Despite the fact that JR remains in scope can it really be true that Benefits JRs can only be taken by firms with a public law contract? This is the advice I'm getting from some quarters even though the government (honourable people) said:
In November 2010 the Ministry of Justice in its consultation paper ‘Government Proposals for the Reform of Legal Aid in England and Wales’ (Cm 7967) proposed to remove ‘Welfare Benefits’ from the scope of civil legal aid including any representation for welfare benefit claimants in the Court of Appeal, the Supreme Court and the European Court of Justice. However, welfare benefits would remain within scope where the appropriate remedy was by way of judicial review.
“As with other areas of law, funding for judicial review will continue to be available for benefits cases. Such cases are likely to occur where there are delays in making decisions on applications for benefits, or delays in making payments, or where there has been suspension of benefits by authorities pending investigation,” (Green Paper 4.224).
Amendments were passed during the course of the legal aid 'reforms' which brought legal aid back in to scope for upper tier tribunal and higher appellate courts. I'm not sure what the position on JR is but it is worth looking at the amendments made in the scope regulations to see if they may cover your enquiry.
The scope changes were not fully embedded in to the legislation in time for the LSC to offer contracts for work up to October 2013. In the interim the work has gone, without it seems any invitations to tender as far as I know, to several providers (who's names escape me) and which have to be first accessed via the telephone 'gateway'.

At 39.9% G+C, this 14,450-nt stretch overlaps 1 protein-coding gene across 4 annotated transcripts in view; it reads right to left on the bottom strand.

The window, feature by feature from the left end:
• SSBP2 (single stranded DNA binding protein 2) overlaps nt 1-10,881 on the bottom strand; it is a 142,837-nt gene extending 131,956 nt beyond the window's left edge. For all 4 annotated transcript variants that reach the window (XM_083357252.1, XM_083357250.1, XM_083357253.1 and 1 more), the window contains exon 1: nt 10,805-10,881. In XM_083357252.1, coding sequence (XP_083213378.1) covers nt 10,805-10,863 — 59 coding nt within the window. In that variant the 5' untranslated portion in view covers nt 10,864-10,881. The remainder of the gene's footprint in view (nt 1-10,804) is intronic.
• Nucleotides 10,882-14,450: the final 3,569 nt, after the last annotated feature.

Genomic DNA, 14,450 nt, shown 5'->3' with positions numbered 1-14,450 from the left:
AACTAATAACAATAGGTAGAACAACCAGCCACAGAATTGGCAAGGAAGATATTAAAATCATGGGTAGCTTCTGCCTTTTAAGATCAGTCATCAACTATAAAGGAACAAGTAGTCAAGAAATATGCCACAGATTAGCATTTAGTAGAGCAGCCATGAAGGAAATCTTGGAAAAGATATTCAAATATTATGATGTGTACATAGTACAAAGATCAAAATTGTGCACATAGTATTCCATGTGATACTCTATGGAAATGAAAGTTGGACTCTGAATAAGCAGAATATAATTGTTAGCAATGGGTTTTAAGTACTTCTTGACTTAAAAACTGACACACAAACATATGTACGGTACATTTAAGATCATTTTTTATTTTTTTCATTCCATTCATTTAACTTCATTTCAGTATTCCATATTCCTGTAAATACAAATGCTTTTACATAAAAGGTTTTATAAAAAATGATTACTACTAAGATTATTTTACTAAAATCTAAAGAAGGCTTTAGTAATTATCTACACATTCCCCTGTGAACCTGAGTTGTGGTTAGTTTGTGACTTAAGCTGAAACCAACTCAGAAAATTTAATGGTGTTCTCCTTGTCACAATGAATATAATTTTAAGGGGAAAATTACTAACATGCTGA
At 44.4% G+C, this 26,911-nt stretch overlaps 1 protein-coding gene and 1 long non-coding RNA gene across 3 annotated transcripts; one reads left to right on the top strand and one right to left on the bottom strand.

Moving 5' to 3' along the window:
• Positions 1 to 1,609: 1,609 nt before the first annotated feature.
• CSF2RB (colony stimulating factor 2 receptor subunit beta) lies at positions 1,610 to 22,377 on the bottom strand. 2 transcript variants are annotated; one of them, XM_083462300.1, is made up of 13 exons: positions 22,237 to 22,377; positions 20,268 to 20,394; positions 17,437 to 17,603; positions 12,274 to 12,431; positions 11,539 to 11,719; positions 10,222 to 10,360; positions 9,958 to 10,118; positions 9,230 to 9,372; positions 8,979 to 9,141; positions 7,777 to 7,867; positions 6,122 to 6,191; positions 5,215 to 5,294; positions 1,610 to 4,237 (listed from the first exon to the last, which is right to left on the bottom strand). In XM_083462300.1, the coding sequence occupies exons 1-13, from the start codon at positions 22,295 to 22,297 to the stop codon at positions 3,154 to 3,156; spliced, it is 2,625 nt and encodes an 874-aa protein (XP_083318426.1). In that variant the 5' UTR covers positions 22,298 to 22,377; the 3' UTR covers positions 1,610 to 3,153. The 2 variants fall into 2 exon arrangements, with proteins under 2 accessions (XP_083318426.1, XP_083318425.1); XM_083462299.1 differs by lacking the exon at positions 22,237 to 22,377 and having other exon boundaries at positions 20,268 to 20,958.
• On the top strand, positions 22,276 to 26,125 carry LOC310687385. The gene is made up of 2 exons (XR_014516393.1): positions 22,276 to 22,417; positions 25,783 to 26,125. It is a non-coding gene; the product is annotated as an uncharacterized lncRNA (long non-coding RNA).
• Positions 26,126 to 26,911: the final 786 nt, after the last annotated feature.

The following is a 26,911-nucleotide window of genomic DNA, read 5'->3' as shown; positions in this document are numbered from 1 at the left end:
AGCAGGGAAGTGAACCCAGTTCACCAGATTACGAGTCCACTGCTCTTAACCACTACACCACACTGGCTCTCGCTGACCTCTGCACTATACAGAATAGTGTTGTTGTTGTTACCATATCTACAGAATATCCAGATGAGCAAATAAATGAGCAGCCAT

A useless solution if ever one was ever intended :-(
That's the way I understand it, if anyone knows any different then please chip in?
Post by Colin Henderson on Feb 17, 2014 21:02:18 GMT
Yes Nick - useless indeed. And the award of the "interim" contracts took so long there is no real pretence that this Upper Tribunal appeal service is intended to be functional. Only this month, nearly a year after the old contracts shut down, do we now have a document explaining which remaining suppplier covers what area for this work.
The Law Centre's Network already covered London, the South East, East and Midlands - I think they then pass the cases on to specialists in individual law centres. For the last year I don't think there was any coverage at all elsewhere.
Following another tender round Wales is now covered by Ty Arian Solicitors and the South West by Avon & Somerset and Gloucester Law Centres.
The North now has a very odd patchwork of agencies: the Law Centres at Carlisle, Kirklees, the CABs at Rochdale, Oldham and Stockton, Jackson Canter and Merseyside Welfare Rights. So many cities have nothing, yet bizarrely Sheffield has 3 suppliers - the newly-merged Law Centre/CAB, Shelter and also Howells LLP. As this is for face-to-face advice, I wonder how suppliers intend to deliver to clients where they have no local offices.